Despite Mammoth’s early snow this year there is always a chance for wildfires during summer and fall due to dry conditions. Even after wet winters and precipitation in the summer, wildfires are always a serious threat to the Eastern Sierra wilderness and all who live there.
If you’re visiting Mammoth Lakes when there are dry conditions, then you must be aware of fire safety and the risk posed by starting a campfire. To help spread awareness, the ASO Mammoth team has put together a quick guide to wildfire prevention. Check it out below and take every step possible to prevent wildfires in the Eastern Sierras!
Follow the Rules
Although wildfires can be started by natural occurrences like lightning strikes, they are most often started by people unintentionally. Whether it’s due to the use of fireworks, not properly managing a campfire, or other negligence, most fire-starters can be avoided by simply being aware and paying attention to your surroundings.
Most wilderness areas, national forests, or national parks will post signs describing the current wildfire risk and prohibited activities along the main road into the area. It is incredibly important that you’re not only aware of high-risk conditions, but that you follow the regulations listed below. Do not think that you can get away with having a campfire or light a barbecue when there are restrictions against it. Wildfires can be sparked by a car accident or even just a dropped cigarette, so if you do not follow the rules you’re making a risky situation even worse.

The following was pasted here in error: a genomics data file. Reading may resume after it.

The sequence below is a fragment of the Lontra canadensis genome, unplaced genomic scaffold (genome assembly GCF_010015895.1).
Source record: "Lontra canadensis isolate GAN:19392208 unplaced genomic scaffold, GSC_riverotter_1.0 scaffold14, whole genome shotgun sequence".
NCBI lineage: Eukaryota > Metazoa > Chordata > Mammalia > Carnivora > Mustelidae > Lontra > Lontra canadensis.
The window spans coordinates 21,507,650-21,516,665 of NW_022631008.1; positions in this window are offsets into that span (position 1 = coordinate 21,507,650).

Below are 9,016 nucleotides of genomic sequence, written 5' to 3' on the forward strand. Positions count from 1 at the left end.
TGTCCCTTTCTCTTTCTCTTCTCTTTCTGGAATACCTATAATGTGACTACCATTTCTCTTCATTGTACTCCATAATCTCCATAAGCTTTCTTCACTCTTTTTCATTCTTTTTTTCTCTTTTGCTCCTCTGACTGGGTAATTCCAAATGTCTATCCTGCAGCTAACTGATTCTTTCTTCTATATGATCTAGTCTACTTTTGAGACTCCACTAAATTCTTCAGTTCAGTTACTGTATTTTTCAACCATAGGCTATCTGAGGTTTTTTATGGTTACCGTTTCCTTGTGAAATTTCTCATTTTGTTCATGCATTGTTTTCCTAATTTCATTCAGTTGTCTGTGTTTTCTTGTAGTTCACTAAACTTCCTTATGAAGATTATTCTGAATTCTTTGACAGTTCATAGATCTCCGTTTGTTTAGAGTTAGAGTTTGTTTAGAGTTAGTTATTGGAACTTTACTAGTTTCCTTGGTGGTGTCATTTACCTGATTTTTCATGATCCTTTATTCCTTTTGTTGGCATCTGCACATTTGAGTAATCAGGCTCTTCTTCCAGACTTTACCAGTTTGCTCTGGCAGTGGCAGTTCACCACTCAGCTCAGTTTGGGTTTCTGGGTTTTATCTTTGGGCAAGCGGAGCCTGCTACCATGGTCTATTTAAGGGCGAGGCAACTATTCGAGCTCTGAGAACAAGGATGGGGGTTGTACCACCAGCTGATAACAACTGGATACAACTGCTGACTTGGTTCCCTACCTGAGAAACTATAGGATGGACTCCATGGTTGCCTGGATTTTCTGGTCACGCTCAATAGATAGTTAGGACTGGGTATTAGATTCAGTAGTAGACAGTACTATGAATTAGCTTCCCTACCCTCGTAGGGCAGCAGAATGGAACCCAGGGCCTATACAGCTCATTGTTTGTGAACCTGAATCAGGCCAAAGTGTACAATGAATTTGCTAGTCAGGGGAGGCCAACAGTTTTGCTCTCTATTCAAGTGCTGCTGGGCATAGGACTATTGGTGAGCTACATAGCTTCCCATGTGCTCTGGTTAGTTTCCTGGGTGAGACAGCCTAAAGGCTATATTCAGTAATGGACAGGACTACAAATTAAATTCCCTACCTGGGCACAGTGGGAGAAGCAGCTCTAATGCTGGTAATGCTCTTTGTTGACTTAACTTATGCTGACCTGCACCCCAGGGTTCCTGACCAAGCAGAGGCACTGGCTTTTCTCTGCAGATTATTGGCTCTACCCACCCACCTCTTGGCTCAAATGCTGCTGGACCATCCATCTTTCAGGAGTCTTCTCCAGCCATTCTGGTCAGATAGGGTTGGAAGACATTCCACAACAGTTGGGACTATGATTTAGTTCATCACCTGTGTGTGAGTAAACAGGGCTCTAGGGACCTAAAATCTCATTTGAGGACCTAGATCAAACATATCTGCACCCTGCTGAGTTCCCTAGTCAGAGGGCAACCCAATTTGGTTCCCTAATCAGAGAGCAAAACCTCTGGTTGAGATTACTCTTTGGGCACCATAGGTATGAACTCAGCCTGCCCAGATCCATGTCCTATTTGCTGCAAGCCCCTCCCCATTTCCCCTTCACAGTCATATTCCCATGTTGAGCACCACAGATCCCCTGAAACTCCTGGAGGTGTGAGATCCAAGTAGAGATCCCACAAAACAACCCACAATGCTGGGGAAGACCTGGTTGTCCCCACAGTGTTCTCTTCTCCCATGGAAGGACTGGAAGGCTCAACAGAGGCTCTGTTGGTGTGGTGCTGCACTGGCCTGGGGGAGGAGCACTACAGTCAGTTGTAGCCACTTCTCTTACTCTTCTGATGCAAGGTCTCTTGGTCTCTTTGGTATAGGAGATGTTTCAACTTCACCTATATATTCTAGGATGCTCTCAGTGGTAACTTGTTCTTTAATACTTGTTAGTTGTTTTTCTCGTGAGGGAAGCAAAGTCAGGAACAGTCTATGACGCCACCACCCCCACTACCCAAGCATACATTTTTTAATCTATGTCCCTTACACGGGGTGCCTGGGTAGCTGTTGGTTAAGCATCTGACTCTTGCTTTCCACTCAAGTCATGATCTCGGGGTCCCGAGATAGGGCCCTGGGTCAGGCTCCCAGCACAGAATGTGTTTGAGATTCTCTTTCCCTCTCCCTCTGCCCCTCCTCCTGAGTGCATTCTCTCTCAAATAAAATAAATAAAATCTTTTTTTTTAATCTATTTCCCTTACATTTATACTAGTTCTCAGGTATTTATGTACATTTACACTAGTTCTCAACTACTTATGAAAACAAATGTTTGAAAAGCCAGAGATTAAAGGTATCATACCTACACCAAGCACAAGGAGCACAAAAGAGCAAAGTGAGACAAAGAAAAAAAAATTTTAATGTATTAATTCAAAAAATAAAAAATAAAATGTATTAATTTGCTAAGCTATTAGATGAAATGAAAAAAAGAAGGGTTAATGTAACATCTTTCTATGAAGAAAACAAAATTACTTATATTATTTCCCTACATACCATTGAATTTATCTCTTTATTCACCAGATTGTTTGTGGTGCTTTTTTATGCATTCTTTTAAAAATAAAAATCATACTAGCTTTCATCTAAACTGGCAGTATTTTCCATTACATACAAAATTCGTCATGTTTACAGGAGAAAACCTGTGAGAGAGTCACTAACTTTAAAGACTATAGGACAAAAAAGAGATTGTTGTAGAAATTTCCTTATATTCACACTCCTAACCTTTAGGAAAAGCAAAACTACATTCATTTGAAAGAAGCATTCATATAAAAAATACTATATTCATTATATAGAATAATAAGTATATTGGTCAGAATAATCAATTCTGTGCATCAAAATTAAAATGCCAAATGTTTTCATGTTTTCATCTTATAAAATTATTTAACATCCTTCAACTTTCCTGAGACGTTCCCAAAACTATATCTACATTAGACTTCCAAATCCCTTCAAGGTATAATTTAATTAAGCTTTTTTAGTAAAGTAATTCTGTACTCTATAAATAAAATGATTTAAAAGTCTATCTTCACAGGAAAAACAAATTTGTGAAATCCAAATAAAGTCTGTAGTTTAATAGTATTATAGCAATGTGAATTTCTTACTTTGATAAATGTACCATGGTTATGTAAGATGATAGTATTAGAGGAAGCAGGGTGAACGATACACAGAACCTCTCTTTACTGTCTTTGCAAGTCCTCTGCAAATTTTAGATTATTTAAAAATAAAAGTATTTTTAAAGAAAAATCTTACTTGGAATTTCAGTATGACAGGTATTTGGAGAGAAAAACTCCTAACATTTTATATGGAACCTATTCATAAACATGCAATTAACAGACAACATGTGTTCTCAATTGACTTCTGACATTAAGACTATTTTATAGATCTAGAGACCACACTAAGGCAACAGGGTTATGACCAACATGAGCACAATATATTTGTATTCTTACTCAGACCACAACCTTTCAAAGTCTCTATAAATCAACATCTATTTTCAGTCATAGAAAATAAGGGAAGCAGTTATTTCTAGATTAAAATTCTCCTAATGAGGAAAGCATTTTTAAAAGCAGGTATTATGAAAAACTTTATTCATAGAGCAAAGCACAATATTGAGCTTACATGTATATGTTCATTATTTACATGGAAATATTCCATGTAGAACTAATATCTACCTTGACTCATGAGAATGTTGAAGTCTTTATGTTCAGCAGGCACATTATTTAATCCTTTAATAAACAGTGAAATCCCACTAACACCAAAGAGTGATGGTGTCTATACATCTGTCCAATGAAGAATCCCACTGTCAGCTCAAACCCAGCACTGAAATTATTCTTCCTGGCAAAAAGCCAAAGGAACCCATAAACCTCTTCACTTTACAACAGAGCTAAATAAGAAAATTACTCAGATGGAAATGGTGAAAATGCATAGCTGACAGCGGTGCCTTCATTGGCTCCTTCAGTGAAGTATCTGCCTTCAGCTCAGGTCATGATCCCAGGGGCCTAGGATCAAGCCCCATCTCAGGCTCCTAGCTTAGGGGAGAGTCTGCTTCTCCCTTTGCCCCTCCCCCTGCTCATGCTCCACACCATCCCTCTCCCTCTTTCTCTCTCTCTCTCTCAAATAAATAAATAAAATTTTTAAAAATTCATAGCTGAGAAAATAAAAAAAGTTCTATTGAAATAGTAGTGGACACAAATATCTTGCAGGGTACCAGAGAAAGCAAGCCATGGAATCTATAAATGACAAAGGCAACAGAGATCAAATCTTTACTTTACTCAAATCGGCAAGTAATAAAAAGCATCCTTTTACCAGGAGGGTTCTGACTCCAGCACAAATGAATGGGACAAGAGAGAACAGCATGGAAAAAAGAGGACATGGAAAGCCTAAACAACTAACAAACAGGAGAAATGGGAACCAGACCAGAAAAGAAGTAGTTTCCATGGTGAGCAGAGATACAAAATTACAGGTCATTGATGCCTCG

Find a Safe Campfire Spot
Even if you’re somewhere without dry conditions, you should still make sure that your campfire isn’t a danger to the surrounding people and wilderness.
If your campsite allows fires, then the first place you should look to start one is in an existing firepit. If you cannot find an existing firepit, then you should build yours at least 15 feet away from any tents, shrubs, trees, and other flammable objects. Along with proximity to flammable objects, you should consider how exposed your firepit is to the wind. Winds can spread embers for miles, so you should build your fire somewhere that is protected from wind gusts. Lastly, your campfire should be on level ground to prevent your fire from spreading as the wood falls apart.
Build a Safe Campfire
Once you have your location chosen, the first step is to clear flammable debris such as leaves and sticks within 10 feet of your fire. Next, you’ll need to dig a hole that will allow embers to fall and escape being picked up by any wind gusts. Your hole should be a foot deep. Lastly, surround the hole with rocks to keep the fire from spreading outwards as well as to keep any other fuel sources from falling into the fire. Once you’ve cleared the area, dug your pit, and surrounded it with rocks, you’re ready to build your fire!
After you’ve collected your fuel and stacked it in your pit, make sure you a sufficient amount of water to put out the fire quickly if you need to. Once you do, you can ignite your fire with a match or lighter. If you use a match, then you should wait until the match has cooled down enough for you to touch it before dropping it into the fire to prevent a potential wildfire.
Once your fire is lit, it’s important that you always keep an eye on it and never let it grow too large. You must always keep your fire small and under control, and once you’re done make sure it is completely extinguished by dousing the ashes and embers with water.